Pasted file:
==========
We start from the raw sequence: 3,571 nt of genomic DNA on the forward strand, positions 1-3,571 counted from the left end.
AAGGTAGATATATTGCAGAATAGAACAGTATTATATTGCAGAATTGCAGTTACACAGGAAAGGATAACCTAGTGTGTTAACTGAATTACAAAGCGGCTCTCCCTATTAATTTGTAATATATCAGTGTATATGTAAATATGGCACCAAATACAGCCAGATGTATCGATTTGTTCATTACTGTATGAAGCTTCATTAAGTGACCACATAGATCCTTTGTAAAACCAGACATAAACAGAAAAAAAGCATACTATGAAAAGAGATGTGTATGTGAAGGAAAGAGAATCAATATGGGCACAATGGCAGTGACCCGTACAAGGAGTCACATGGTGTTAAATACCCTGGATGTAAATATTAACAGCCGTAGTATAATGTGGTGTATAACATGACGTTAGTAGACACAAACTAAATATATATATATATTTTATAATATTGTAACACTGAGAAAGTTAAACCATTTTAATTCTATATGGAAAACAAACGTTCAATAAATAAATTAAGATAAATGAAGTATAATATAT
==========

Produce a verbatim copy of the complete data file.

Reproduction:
We start from the raw sequence: 3,571 nt of genomic DNA on the forward strand, positions 1-3,571 counted from the left end.
AAGGTAGATATATTGCAGAATAGAACAGTATTATATTGCAGAATTGCAGTTACACAGGAAAGGATAACCTAGTGTGTTAACTGAATTACAAAGCGGCTCTCCCTATTAATTTGTAATATATCAGTGTATATGTAAATATGGCACCAAATACAGCCAGATGTATCGATTTGTTCATTACTGTATGAAGCTTCATTAAGTGACCACATAGATCCTTTGTAAAACCAGACATAAACAGAAAAAAAGCATACTATGAAAAGAGATGTGTATGTGAAGGAAAGAGAATCAATATGGGCACAATGGCAGTGACCCGTACAAGGAGTCACATGGTGTTAAATACCCTGGATGTAAATATTAACAGCCGTAGTATAATGTGGTGTATAACATGACGTTAGTAGACACAAACTAAATATATATATATATTTTATAATATTGTAACACTGAGAAAGTTAAACCATTTTAATTCTATATGGAAAACAAACGTTCAATAAATAAATTAAGATAAATGAAGTATAATATAT